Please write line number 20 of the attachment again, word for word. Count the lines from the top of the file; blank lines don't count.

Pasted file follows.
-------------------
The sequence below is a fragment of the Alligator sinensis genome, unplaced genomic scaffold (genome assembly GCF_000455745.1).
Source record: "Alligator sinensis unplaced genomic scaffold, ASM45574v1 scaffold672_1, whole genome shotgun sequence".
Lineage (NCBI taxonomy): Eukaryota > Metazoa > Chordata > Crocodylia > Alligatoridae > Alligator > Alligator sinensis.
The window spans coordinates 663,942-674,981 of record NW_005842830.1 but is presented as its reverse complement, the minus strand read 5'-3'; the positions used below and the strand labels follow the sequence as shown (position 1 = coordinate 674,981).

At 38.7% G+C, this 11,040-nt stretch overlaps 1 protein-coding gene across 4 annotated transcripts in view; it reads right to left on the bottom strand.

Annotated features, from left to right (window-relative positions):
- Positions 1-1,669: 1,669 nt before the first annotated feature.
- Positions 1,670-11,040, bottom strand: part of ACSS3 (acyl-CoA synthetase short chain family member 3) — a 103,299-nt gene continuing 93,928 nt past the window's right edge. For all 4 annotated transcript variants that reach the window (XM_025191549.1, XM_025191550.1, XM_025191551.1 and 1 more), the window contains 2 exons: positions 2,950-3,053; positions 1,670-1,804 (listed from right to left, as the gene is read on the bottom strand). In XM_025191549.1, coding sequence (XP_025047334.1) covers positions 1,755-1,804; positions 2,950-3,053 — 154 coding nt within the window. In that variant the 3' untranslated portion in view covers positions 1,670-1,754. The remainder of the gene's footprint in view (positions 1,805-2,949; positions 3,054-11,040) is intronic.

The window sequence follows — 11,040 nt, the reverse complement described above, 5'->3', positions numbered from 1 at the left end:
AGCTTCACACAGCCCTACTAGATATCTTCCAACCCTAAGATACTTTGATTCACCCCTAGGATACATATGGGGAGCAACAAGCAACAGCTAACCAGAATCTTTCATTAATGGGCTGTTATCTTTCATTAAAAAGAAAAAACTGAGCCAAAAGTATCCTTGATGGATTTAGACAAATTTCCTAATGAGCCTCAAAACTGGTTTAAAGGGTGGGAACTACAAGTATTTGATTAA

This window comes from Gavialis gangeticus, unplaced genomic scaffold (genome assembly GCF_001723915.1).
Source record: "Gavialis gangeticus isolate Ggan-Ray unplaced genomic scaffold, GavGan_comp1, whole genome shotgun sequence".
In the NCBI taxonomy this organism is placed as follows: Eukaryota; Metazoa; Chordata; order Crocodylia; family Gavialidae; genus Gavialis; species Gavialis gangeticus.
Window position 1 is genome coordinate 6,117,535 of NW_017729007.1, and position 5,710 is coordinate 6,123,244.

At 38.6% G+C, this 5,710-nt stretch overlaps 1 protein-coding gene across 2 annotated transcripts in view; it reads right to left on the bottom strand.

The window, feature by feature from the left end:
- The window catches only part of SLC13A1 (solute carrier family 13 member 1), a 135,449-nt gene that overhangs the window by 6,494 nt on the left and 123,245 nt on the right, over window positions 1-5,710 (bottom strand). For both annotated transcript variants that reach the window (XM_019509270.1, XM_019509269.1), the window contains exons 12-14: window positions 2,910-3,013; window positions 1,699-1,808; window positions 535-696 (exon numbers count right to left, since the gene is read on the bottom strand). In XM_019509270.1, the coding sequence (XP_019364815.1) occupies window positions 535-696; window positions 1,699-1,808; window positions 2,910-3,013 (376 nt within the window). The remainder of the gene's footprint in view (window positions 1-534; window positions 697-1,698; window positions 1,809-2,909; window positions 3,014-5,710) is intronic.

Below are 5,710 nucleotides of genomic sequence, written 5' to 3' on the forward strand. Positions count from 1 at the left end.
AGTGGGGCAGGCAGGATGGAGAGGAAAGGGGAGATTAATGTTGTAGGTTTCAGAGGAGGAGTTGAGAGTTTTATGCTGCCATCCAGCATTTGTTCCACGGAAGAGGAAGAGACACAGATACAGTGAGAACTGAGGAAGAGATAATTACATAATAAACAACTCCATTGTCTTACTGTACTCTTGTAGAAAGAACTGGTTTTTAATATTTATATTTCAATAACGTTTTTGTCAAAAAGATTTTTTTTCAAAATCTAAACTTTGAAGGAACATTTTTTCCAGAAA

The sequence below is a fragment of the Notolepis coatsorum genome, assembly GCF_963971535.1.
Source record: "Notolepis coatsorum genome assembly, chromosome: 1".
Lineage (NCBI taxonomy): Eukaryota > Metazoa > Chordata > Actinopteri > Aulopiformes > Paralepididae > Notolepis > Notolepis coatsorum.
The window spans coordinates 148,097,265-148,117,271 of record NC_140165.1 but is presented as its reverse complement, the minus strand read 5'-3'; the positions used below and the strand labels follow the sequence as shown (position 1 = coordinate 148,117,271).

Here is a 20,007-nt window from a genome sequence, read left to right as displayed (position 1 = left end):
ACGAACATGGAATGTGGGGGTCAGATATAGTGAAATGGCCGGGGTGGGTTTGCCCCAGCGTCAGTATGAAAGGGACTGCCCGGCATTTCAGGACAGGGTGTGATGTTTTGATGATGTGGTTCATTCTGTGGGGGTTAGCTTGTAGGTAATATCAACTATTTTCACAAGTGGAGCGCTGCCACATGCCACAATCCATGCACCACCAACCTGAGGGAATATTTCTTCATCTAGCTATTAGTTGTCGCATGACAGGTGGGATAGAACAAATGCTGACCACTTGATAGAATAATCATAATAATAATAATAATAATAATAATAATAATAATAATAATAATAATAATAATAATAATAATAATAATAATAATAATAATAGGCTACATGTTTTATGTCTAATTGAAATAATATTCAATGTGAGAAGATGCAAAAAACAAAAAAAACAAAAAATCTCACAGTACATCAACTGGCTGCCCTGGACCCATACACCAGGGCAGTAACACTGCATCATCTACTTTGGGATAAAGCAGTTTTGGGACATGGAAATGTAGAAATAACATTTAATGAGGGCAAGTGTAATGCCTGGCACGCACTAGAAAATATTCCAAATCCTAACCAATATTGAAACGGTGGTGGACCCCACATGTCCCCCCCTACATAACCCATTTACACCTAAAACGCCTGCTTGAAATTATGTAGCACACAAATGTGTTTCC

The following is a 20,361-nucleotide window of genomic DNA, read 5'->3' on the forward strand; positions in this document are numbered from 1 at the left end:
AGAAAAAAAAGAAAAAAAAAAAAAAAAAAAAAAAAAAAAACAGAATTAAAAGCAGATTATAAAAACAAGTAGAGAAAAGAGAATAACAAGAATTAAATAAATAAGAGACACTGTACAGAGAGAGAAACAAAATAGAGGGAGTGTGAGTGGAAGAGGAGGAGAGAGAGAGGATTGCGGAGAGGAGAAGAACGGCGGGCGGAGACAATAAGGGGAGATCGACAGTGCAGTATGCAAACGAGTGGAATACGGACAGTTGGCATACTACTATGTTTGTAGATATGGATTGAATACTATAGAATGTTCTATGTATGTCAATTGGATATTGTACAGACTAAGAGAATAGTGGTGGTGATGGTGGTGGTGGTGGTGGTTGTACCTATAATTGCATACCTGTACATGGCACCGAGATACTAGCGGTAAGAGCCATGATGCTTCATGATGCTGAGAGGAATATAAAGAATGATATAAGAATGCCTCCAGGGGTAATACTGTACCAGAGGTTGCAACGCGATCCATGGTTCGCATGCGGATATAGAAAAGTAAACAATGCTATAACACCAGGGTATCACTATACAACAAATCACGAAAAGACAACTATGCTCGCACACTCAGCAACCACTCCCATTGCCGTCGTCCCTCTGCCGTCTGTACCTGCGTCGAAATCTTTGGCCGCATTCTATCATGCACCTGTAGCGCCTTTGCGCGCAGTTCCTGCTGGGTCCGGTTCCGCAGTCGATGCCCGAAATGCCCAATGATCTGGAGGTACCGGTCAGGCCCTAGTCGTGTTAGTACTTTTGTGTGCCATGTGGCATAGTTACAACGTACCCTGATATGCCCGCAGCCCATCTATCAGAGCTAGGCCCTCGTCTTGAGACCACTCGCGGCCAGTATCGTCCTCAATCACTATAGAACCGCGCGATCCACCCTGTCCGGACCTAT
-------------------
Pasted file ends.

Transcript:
The sequence below is a fragment of the Notolepis coatsorum genome, assembly GCF_963971535.1.